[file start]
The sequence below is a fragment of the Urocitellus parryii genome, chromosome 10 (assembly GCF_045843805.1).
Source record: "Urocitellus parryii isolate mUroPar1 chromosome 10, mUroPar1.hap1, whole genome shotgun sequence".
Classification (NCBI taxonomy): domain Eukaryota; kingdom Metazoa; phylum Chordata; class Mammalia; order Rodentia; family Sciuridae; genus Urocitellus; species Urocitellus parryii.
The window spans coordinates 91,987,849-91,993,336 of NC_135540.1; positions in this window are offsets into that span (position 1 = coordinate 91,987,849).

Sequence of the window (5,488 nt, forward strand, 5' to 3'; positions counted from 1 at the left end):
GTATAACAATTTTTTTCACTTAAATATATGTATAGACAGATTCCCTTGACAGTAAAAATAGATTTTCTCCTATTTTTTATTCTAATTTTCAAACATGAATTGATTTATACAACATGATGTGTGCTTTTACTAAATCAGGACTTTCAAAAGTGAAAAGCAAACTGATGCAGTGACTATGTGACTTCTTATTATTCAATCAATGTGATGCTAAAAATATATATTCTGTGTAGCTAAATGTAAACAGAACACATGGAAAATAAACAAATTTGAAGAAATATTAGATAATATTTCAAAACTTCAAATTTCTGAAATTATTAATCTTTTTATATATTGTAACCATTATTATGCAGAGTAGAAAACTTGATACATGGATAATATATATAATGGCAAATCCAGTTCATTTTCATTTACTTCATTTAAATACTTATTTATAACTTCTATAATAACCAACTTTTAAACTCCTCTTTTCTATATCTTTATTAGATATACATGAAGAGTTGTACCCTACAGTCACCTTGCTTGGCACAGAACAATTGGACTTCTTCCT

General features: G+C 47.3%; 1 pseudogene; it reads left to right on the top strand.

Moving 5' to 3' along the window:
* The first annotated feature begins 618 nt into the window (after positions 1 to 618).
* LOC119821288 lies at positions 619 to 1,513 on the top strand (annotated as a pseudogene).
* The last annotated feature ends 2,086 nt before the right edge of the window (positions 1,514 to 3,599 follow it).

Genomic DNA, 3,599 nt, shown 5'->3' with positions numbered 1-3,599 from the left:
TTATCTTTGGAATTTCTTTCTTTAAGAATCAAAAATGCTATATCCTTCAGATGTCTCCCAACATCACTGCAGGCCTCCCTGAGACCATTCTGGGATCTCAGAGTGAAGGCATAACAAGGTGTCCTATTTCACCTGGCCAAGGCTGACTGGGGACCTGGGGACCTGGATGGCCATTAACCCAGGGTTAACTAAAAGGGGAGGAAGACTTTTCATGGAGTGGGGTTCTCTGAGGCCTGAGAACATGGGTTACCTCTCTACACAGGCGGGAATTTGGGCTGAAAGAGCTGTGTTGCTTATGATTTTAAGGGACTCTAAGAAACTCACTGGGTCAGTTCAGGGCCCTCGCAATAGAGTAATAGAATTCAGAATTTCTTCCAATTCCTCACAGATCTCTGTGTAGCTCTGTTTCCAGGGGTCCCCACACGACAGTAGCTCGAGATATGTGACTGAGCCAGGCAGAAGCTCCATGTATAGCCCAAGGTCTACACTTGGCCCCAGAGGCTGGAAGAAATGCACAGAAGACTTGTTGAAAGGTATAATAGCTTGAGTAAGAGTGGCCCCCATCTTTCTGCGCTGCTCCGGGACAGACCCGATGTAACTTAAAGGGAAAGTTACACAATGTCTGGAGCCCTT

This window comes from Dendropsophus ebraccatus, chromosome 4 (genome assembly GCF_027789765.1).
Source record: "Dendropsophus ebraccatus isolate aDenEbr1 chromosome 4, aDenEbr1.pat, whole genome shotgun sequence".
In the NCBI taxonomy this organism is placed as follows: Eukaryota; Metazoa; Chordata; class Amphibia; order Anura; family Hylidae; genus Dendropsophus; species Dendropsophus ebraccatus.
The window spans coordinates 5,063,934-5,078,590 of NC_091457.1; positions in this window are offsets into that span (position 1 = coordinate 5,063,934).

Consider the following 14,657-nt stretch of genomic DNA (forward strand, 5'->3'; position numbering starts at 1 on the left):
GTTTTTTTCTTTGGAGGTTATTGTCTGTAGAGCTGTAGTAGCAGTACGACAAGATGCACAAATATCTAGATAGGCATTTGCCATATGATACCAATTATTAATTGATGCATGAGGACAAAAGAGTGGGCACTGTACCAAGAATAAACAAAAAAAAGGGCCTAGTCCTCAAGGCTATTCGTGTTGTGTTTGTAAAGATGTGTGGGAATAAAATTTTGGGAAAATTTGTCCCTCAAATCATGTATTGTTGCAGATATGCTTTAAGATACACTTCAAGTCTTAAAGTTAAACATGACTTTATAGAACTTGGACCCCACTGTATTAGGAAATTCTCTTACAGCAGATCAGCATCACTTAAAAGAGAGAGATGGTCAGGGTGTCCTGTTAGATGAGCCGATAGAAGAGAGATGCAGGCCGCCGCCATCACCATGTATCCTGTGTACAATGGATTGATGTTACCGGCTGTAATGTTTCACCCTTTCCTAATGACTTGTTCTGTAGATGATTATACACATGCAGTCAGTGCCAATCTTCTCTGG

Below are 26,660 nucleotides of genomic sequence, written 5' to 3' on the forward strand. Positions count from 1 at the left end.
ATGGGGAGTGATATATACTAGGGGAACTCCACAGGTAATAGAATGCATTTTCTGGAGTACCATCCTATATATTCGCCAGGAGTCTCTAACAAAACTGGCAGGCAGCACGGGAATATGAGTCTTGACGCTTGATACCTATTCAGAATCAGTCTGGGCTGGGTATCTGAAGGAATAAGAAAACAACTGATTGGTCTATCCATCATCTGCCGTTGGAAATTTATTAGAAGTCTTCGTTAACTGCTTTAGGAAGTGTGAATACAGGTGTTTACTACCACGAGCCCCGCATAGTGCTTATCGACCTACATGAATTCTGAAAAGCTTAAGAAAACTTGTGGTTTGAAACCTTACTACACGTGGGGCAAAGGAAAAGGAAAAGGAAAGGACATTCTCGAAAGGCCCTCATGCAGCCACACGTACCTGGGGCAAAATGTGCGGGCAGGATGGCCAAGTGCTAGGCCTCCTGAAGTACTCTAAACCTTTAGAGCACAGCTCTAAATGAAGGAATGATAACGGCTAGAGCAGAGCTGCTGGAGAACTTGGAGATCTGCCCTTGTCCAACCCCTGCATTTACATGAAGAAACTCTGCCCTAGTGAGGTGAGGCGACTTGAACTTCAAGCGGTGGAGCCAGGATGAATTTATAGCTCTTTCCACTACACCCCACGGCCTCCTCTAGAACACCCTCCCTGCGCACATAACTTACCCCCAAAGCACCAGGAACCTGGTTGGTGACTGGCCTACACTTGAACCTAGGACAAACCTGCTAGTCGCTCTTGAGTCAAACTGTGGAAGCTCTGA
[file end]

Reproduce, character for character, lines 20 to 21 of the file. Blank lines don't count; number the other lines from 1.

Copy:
Below are 26,660 nucleotides of genomic sequence, written 5' to 3' on the forward strand. Positions count from 1 at the left end.
ATGGGGAGTGATATATACTAGGGGAACTCCACAGGTAATAGAATGCATTTTCTGGAGTACCATCCTATATATTCGCCAGGAGTCTCTAACAAAACTGGCAGGCAGCACGGGAATATGAGTCTTGACGCTTGATACCTATTCAGAATCAGTCTGGGCTGGGTATCTGAAGGAATAAGAAAACAACTGATTGGTCTATCCATCATCTGCCGTTGGAAATTTATTAGAAGTCTTCGTTAACTGCTTTAGGAAGTGTGAATACAGGTGTTTACTACCACGAGCCCCGCATAGTGCTTATCGACCTACATGAATTCTGAAAAGCTTAAGAAAACTTGTGGTTTGAAACCTTACTACACGTGGGGCAAAGGAAAAGGAAAAGGAAAGGACATTCTCGAAAGGCCCTCATGCAGCCACACGTACCTGGGGCAAAATGTGCGGGCAGGATGGCCAAGTGCTAGGCCTCCTGAAGTACTCTAAACCTTTAGAGCACAGCTCTAAATGAAGGAATGATAACGGCTAGAGCAGAGCTGCTGGAGAACTTGGAGATCTGCCCTTGTCCAACCCCTGCATTTACATGAAGAAACTCTGCCCTAGTGAGGTGAGGCGACTTGAACTTCAAGCGGTGGAGCCAGGATGAATTTATAGCTCTTTCCACTACACCCCACGGCCTCCTCTAGAACACCCTCCCTGCGCACATAACTTACCCCCAAAGCACCAGGAACCTGGTTGGTGACTGGCCTACACTTGAACCTAGGACAAACCTGCTAGTCGCTCTTGAGTCAAACTGTGGAAGCTCTGA